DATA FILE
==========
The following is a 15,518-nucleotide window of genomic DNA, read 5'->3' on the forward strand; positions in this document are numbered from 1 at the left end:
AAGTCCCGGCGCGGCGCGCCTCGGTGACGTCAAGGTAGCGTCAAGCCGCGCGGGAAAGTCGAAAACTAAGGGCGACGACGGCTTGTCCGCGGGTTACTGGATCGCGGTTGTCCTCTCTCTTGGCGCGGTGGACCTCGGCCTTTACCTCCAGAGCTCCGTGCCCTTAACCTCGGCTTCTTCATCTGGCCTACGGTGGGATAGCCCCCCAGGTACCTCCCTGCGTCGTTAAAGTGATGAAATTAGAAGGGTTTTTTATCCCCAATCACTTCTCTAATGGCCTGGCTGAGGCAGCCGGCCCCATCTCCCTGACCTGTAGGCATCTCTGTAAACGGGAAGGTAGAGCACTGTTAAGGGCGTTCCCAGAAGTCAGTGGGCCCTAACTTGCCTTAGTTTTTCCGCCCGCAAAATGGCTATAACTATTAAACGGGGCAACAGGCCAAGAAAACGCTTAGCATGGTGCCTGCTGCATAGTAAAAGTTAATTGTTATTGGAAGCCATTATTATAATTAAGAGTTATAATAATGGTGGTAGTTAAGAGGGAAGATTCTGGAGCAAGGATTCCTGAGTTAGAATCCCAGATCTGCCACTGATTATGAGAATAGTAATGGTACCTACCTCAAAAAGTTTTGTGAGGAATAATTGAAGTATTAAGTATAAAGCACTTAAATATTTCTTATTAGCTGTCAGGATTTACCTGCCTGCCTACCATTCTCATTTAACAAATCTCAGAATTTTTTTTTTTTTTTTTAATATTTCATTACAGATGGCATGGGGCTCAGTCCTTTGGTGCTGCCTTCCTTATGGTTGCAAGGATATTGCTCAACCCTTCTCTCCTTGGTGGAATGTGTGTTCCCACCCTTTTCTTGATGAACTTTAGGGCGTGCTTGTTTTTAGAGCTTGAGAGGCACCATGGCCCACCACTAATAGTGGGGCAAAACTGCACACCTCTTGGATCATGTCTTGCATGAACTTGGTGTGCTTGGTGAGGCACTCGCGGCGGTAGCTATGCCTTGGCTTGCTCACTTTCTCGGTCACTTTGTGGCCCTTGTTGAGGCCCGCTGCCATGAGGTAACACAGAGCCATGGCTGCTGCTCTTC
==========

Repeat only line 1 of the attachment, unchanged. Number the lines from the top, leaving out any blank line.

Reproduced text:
The following is a 15,518-nucleotide window of genomic DNA, read 5'->3' on the forward strand; positions in this document are numbered from 1 at the left end: